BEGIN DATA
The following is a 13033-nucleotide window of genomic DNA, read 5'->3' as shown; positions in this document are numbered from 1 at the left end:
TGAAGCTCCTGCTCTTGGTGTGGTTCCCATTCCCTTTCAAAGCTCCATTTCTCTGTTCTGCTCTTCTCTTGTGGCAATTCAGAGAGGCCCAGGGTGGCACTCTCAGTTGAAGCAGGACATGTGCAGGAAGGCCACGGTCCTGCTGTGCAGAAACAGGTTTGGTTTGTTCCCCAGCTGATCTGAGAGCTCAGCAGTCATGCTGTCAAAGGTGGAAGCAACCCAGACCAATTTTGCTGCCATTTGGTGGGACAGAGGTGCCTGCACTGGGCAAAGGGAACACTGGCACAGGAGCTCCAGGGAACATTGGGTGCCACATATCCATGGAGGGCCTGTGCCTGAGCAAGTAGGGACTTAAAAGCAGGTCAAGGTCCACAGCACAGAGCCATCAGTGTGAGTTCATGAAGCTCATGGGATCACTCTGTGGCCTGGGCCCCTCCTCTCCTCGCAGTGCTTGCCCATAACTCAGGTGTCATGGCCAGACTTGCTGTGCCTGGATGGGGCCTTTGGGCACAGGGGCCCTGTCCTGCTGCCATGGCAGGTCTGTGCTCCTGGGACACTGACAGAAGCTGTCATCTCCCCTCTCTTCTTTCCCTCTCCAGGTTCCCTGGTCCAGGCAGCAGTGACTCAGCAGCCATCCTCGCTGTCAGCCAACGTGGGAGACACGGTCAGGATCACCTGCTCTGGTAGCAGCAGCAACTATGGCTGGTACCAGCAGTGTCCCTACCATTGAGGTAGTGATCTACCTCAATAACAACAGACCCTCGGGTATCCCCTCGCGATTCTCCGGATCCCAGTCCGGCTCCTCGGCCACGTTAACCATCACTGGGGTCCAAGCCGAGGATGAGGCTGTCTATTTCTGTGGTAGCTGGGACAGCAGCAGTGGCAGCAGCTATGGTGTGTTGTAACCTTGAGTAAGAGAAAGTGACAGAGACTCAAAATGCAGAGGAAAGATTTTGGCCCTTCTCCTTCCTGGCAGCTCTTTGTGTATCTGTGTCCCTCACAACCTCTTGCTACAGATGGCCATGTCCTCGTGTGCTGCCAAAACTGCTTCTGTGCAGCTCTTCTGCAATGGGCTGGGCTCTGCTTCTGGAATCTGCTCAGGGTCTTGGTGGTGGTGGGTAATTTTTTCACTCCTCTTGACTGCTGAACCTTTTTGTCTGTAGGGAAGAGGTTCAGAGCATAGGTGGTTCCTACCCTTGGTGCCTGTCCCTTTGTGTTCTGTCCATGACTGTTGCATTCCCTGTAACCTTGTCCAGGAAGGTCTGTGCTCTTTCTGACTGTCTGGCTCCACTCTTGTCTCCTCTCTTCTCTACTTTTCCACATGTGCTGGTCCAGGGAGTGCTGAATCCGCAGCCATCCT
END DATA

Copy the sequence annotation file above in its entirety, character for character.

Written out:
The following is a 13033-nucleotide window of genomic DNA, read 5'->3' as shown; positions in this document are numbered from 1 at the left end:
TGAAGCTCCTGCTCTTGGTGTGGTTCCCATTCCCTTTCAAAGCTCCATTTCTCTGTTCTGCTCTTCTCTTGTGGCAATTCAGAGAGGCCCAGGGTGGCACTCTCAGTTGAAGCAGGACATGTGCAGGAAGGCCACGGTCCTGCTGTGCAGAAACAGGTTTGGTTTGTTCCCCAGCTGATCTGAGAGCTCAGCAGTCATGCTGTCAAAGGTGGAAGCAACCCAGACCAATTTTGCTGCCATTTGGTGGGACAGAGGTGCCTGCACTGGGCAAAGGGAACACTGGCACAGGAGCTCCAGGGAACATTGGGTGCCACATATCCATGGAGGGCCTGTGCCTGAGCAAGTAGGGACTTAAAAGCAGGTCAAGGTCCACAGCACAGAGCCATCAGTGTGAGTTCATGAAGCTCATGGGATCACTCTGTGGCCTGGGCCCCTCCTCTCCTCGCAGTGCTTGCCCATAACTCAGGTGTCATGGCCAGACTTGCTGTGCCTGGATGGGGCCTTTGGGCACAGGGGCCCTGTCCTGCTGCCATGGCAGGTCTGTGCTCCTGGGACACTGACAGAAGCTGTCATCTCCCCTCTCTTCTTTCCCTCTCCAGGTTCCCTGGTCCAGGCAGCAGTGACTCAGCAGCCATCCTCGCTGTCAGCCAACGTGGGAGACACGGTCAGGATCACCTGCTCTGGTAGCAGCAGCAACTATGGCTGGTACCAGCAGTGTCCCTACCATTGAGGTAGTGATCTACCTCAATAACAACAGACCCTCGGGTATCCCCTCGCGATTCTCCGGATCCCAGTCCGGCTCCTCGGCCACGTTAACCATCACTGGGGTCCAAGCCGAGGATGAGGCTGTCTATTTCTGTGGTAGCTGGGACAGCAGCAGTGGCAGCAGCTATGGTGTGTTGTAACCTTGAGTAAGAGAAAGTGACAGAGACTCAAAATGCAGAGGAAAGATTTTGGCCCTTCTCCTTCCTGGCAGCTCTTTGTGTATCTGTGTCCCTCACAACCTCTTGCTACAGATGGCCATGTCCTCGTGTGCTGCCAAAACTGCTTCTGTGCAGCTCTTCTGCAATGGGCTGGGCTCTGCTTCTGGAATCTGCTCAGGGTCTTGGTGGTGGTGGGTAATTTTTTCACTCCTCTTGACTGCTGAACCTTTTTGTCTGTAGGGAAGAGGTTCAGAGCATAGGTGGTTCCTACCCTTGGTGCCTGTCCCTTTGTGTTCTGTCCATGACTGTTGCATTCCCTGTAACCTTGTCCAGGAAGGTCTGTGCTCTTTCTGACTGTCTGGCTCCACTCTTGTCTCCTCTCTTCTCTACTTTTCCACATGTGCTGGTCCAGGGAGTGCTGAATCCGCAGCCATCCT